What makes you think that CeCe wasn’t defending herself against an obvious attempt on her life? She had a glass smashed against her face. Dean Schmitz was chasing her down as she was attempting to flee. How much more obvious do you need to get?

      What was your point, anyway?

      • says

        Wow. I was merely stating the legality of the situation, not anything else. I’m always troubled by so-called liberals who act like conservatives, and find it difficult to appreciate a nuanced point of view. I’m uncivil to Republicans, so I guess if I don’t accept your point of view 100%, then I should be treated with a similar level of incivility. If I believed in karma, that would be evidentiary support of being screwed over by it.

        In fact, I’m quite consistent on what I believe. No violence is acceptable, even in defense or retribution. I’m just some sort of hippie peacenik, I guess. It’s probably from living in California too long.

        • says

          So.. if Cece wasn’t supposed to fight back, and she wasn’t able to run, what was she supposed to do? Get killed? Is that really more acceptable than self-defense?

        • Megan says

          Yes, you did state the legality of the situation. I responded to state that under the circumstances of the situation, Ms. MacDonald was facing a direct threat to her own life, and was legally within her rights to defend herself. As a couple of other commenters have already pointed out, what other choice did she have? Should she have let the scary asshole with the swastika tattoo who was chasing her down just kill her instead?

          Your stating the legality of the situation wasn’t what was wrong with your comment. What bothers me is the fact that you seem less concerned about the injustice done to CeCe than you are about some person who isn’t you failing to live up to your “hippie peacenik” ideals. For the record, I’m not a liberal, and I don’t follow those ideals, either. Your concern about my incivility has been noted. Want to guess how much I care?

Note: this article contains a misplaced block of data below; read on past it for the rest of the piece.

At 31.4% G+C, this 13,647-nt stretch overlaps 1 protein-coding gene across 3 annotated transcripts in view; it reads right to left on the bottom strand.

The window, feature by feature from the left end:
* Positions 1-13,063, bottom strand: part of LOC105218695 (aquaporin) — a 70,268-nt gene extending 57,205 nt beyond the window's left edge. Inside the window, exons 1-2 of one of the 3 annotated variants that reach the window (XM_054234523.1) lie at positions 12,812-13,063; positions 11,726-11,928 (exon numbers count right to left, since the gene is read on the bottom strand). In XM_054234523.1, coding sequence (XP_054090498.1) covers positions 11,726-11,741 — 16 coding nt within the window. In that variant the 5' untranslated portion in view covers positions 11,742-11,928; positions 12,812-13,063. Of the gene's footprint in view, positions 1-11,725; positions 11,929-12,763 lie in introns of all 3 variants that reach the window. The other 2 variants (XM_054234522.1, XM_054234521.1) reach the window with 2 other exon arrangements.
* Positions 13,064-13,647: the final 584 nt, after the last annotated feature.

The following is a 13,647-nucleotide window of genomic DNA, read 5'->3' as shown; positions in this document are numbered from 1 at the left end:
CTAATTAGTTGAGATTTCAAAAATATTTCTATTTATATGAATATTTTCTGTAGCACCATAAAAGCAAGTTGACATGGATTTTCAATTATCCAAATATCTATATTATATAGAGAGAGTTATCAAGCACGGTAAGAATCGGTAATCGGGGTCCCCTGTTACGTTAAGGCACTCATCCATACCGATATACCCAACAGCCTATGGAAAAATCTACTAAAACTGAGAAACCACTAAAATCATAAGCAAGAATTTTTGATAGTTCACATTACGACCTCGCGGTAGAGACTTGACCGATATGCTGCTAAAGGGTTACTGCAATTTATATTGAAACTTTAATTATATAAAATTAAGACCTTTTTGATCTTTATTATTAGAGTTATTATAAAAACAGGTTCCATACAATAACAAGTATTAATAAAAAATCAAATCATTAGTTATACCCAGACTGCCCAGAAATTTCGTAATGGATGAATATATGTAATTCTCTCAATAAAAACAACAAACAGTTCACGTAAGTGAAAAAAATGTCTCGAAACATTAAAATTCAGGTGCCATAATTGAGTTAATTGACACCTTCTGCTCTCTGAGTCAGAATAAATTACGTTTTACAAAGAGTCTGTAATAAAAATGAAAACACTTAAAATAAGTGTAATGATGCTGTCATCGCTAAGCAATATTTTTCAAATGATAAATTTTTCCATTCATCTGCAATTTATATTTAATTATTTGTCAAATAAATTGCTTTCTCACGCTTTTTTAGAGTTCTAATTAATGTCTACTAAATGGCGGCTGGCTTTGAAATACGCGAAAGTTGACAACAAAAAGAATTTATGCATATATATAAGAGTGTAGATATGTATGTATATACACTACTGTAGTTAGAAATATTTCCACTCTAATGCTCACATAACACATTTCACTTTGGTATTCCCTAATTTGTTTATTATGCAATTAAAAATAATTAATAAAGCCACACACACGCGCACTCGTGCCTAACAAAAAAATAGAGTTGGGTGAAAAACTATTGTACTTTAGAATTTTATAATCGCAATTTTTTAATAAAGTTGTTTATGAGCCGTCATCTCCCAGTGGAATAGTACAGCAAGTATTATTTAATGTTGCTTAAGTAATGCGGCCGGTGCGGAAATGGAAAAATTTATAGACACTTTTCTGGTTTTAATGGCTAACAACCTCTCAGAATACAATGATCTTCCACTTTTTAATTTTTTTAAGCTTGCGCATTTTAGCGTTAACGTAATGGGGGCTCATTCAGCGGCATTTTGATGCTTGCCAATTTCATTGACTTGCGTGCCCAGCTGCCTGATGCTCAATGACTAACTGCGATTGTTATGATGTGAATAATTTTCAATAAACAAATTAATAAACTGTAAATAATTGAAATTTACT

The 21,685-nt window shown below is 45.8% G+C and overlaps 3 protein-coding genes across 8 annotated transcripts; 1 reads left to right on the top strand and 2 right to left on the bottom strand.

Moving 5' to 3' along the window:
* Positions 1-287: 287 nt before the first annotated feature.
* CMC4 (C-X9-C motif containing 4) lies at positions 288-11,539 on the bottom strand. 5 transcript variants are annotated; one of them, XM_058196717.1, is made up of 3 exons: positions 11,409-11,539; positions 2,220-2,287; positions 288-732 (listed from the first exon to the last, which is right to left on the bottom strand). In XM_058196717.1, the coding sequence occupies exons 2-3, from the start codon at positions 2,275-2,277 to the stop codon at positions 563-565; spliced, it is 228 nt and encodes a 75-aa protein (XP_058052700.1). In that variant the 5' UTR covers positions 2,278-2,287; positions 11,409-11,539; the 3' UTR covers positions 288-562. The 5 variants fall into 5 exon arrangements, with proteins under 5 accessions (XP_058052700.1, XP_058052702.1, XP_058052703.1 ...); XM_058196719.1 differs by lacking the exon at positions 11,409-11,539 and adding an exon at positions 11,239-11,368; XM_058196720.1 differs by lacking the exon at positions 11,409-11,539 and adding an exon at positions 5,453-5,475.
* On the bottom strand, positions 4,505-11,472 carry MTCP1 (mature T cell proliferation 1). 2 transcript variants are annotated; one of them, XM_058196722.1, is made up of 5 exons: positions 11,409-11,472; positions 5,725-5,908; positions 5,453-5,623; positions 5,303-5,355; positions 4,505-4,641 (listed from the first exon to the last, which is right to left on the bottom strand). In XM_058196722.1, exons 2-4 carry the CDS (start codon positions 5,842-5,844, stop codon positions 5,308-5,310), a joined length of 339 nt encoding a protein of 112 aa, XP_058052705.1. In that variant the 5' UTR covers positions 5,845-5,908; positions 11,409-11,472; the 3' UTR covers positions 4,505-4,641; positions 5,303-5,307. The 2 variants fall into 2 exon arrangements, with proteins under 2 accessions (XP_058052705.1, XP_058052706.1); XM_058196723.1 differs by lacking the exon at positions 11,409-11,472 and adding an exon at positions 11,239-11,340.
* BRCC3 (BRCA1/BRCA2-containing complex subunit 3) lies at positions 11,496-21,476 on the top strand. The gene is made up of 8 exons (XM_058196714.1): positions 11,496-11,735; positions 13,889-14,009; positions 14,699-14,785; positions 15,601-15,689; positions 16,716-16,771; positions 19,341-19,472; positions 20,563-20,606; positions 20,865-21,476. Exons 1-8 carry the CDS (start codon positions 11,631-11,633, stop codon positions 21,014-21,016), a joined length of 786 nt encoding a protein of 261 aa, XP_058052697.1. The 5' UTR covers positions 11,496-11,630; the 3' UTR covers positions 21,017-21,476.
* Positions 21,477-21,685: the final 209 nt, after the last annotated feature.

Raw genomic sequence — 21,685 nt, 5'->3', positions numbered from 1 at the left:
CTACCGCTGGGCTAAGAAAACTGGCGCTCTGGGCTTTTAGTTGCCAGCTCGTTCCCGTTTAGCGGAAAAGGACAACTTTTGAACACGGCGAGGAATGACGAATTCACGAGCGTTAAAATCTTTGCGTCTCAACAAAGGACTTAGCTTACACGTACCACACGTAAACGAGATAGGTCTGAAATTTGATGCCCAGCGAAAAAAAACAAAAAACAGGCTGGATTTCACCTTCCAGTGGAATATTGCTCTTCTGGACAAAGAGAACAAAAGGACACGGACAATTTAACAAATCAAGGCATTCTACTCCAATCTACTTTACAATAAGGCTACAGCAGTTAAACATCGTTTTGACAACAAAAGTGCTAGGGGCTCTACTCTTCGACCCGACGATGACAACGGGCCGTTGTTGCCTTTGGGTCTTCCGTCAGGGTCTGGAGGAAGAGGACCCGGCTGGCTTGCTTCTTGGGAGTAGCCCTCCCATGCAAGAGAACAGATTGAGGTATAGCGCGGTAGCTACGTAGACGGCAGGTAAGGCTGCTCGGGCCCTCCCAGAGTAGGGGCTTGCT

• says

      She tried to retreat, but one of the attackers followed her. Duty to retreat laws require you to try to deescalate the situation, and only if that fails, to resort to violence. Given that a potentially lethal attack had already been perpetrated upon her, and that deescalation was no longer an option, she was perfectly within her rights to use violence.

      Incidentally, I don’t think you know what the word “nuanced” means. The phrase “vapid and arrogantly ill-informed” would have fitted much better.

    • says

      Yes, it’s a difficult line to determine. Unless you live in Florida of course. Your responsibility is to run, not use excessive force in response to a bunch of dumbasses.

      Michael, I’ve seen this response in other places. I don’t think you or the others who make this point have the full story. And I’m outraged that you don’t have the full story. Media coverage of CeCe’s case has been so terribly lacking.

      First person reports from the witnesses at the scene say that CeCe did run, that she was chased by Schmitz and pulled scissors from her purse, and that either Schmitz impaled himself upon the scissors while chasing her or she stabbed him while he was chasing her.

      Dean Schmitz has a criminal history of violent assault. This wasn’t going to be allowed into trial. It was under debate if the judge was going to allow the fact that Schmitz had a swastika tattoo. What. The. FUCK?

      Forget a plea bargain or proving herself innocent (instead of being proven guilty) She should NEVER have been charged for second-degree murder in the first place.

      There are so many other things that are horribly unfair and prejudiced about this case. Natalie Reed has a passionate article about CeCe’s case here: http://freethoughtblogs.com/nataliereed/2012/05/03/the-unspeakable/ Another source of information is here: http://www.bilerico.com/2012/05/death_and_the_maiden.php

      As Natalie points out, one of the horrific outcomes of CeCe going to jail is that she is going to be incarcerated in a men’s prison, where she will likely be subjected to the same sort of transphobia and violence that she was defending herself from on the night that Schmitz died.

    • EoRaptor says

      Hence, “Stand your ground” laws. It was exactly these sorts of problems that provided the impetus for stand your ground laws. The problem with these laws, however, is the same as the problem with the duty to retreat doctrine: they sound good on paper, but really don’t work in the hard cases.

      Zimmerman’s shooting of Trayvon is a perfect example of what the duty to retreat was intended to prevent. OTOH, being required to retreat, in you own home, against overwhelming odds, in impossible circumstances (do a little Googling) gave rise to the SYG laws. And, (pure speculation here) I strongly suspect that race contributes to the outrage over outcomes under either the duty to retreat or the stand your ground doctrine.

      • EoRaptor says

        I meant to say further that CeCe’s case is exactly what the Stand Your Ground laws are supposed to prevent.

        I’m not sure one can find two better cases to illustrate the opposing doctrines, or the role bigotry plays in the application of those doctrines.

  4. DangerousMTF says

    It all comes down to this CeCe had to pull out a weapon to kill the attaker thats why they don’t want to call it self defense. Now if she kick him with a nice 6 inch metal stellito high heel pump you know, the kind that can crack 3 inch glass just by stepping on it; and he died then they MIGHT have called it self defense. Key word might I don’t place much faith in the legal system it falls too much.